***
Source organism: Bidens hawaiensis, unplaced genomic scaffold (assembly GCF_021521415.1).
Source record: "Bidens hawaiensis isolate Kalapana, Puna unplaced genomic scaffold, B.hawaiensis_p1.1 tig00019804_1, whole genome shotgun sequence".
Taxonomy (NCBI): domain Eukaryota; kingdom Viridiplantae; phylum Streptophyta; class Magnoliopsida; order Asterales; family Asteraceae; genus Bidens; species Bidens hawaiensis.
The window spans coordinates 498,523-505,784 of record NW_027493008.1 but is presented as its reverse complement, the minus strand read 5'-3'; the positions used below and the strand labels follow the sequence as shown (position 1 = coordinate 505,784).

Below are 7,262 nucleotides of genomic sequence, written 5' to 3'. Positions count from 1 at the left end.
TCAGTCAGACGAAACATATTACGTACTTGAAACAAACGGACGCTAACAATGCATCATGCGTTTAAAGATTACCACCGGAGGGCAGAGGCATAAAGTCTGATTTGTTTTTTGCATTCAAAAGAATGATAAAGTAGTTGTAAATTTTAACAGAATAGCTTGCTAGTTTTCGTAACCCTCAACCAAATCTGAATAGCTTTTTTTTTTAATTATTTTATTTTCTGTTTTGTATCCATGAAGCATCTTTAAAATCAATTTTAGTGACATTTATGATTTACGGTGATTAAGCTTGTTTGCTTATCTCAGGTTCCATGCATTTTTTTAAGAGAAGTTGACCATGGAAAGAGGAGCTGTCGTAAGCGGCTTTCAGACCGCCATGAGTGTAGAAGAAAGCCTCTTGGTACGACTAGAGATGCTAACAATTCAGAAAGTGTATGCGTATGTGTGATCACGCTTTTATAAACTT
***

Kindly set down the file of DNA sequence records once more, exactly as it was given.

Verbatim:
Source organism: Bidens hawaiensis, unplaced genomic scaffold (assembly GCF_021521415.1).
Source record: "Bidens hawaiensis isolate Kalapana, Puna unplaced genomic scaffold, B.hawaiensis_p1.1 tig00019804_1, whole genome shotgun sequence".
Taxonomy (NCBI): domain Eukaryota; kingdom Viridiplantae; phylum Streptophyta; class Magnoliopsida; order Asterales; family Asteraceae; genus Bidens; species Bidens hawaiensis.
The window spans coordinates 498,523-505,784 of record NW_027493008.1 but is presented as its reverse complement, the minus strand read 5'-3'; the positions used below and the strand labels follow the sequence as shown (position 1 = coordinate 505,784).

Below are 7,262 nucleotides of genomic sequence, written 5' to 3'. Positions count from 1 at the left end.
TCAGTCAGACGAAACATATTACGTACTTGAAACAAACGGACGCTAACAATGCATCATGCGTTTAAAGATTACCACCGGAGGGCAGAGGCATAAAGTCTGATTTGTTTTTTGCATTCAAAAGAATGATAAAGTAGTTGTAAATTTTAACAGAATAGCTTGCTAGTTTTCGTAACCCTCAACCAAATCTGAATAGCTTTTTTTTTTAATTATTTTATTTTCTGTTTTGTATCCATGAAGCATCTTTAAAATCAATTTTAGTGACATTTATGATTTACGGTGATTAAGCTTGTTTGCTTATCTCAGGTTCCATGCATTTTTTTAAGAGAAGTTGACCATGGAAAGAGGAGCTGTCGTAAGCGGCTTTCAGACCGCCATGAGTGTAGAAGAAAGCCTCTTGGTACGACTAGAGATGCTAACAATTCAGAAAGTGTATGCGTATGTGTGATCACGCTTTTATAAACTT